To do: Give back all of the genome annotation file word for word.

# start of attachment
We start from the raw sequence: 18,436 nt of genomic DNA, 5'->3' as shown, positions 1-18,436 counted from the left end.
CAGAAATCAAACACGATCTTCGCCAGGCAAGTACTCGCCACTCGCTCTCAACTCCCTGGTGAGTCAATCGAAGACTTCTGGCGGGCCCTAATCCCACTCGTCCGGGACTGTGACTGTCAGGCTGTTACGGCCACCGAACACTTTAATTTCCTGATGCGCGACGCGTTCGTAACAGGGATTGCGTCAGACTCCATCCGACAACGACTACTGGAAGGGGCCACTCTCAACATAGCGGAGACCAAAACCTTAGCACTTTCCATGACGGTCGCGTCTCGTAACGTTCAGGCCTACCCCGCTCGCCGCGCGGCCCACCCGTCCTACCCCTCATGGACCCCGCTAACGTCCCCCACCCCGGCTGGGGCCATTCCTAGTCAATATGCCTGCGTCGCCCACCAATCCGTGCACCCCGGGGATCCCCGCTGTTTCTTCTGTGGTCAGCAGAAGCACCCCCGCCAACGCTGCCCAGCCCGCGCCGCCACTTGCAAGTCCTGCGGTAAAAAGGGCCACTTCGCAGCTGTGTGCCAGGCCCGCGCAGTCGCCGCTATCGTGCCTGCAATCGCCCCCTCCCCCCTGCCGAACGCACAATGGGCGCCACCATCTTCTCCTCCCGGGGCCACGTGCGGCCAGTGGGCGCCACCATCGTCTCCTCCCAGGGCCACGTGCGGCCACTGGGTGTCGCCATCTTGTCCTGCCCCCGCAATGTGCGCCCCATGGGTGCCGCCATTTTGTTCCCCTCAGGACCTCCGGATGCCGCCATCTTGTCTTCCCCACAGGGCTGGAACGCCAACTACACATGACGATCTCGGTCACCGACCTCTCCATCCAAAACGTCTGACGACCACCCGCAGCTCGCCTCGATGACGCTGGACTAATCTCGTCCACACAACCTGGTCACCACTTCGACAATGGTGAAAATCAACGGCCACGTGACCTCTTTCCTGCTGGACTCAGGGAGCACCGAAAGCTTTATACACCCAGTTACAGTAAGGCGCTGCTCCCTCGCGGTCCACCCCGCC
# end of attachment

We start from the raw sequence: 18,436 nt of genomic DNA, 5'->3' as shown, positions 1-18,436 counted from the left end.
CAGAAATCAAACACGATCTTCGCCAGGCAAGTACTCGCCACTCGCTCTCAACTCCCTGGTGAGTCAATCGAAGACTTCTGGCGGGCCCTAATCCCACTCGTCCGGGACTGTGACTGTCAGGCTGTTACGGCCACCGAACACTTTAATTTCCTGATGCGCGACGCGTTCGTAACAGGGATTGCGTCAGACTCCATCCGACAACGACTACTGGAAGGGGCCACTCTCAACATAGCGGAGACCAAAACCTTAGCACTTTCCATGACGGTCGCGTCTCGTAACGTTCAGGCCTACCCCGCTCGCCGCGCGGCCCACCCGTCCTACCCCTCATGGACCCCGCTAACGTCCCCCACCCCGGCTGGGGCCATTCCTAGTCAATATGCCTGCGTCGCCCACCAATCCGTGCACCCCGGGGATCCCCGCTGTTTCTTCTGTGGTCAGCAGAAGCACCCCCGCCAACGCTGCCCAGCCCGCGCCGCCACTTGCAAGTCCTGCGGTAAAAAGGGCCACTTCGCAGCTGTGTGCCAGGCCCGCGCAGTCGCCGCTATCGTGCCTGCAATCGCCCCCTCCCCCCTGCCGAACGCACAATGGGCGCCACCATCTTCTCCTCCCGGGGCCACGTGCGGCCAGTGGGCGCCACCATCGTCTCCTCCCAGGGCCACGTGCGGCCACTGGGTGTCGCCATCTTGTCCTGCCCCCGCAATGTGCGCCCCATGGGTGCCGCCATTTTGTTCCCCTCAGGACCTCCGGATGCCGCCATCTTGTCTTCCCCACAGGGCTGGAACGCCAACTACACATGACGATCTCGGTCACCGACCTCTCCATCCAAAACGTCTGACGACCACCCGCAGCTCGCCTCGATGACGCTGGACTAATCTCGTCCACACAACCTGGTCACCACTTCGACAATGGTGAAAATCAACGGCCACGTGACCTCTTTCCTGCTGGACTCAGGGAGCACCGAAAGCTTTATACACCCAGTTACAGTAAGGCGCTGCTCCCTCGCGGTCCACCCCGCC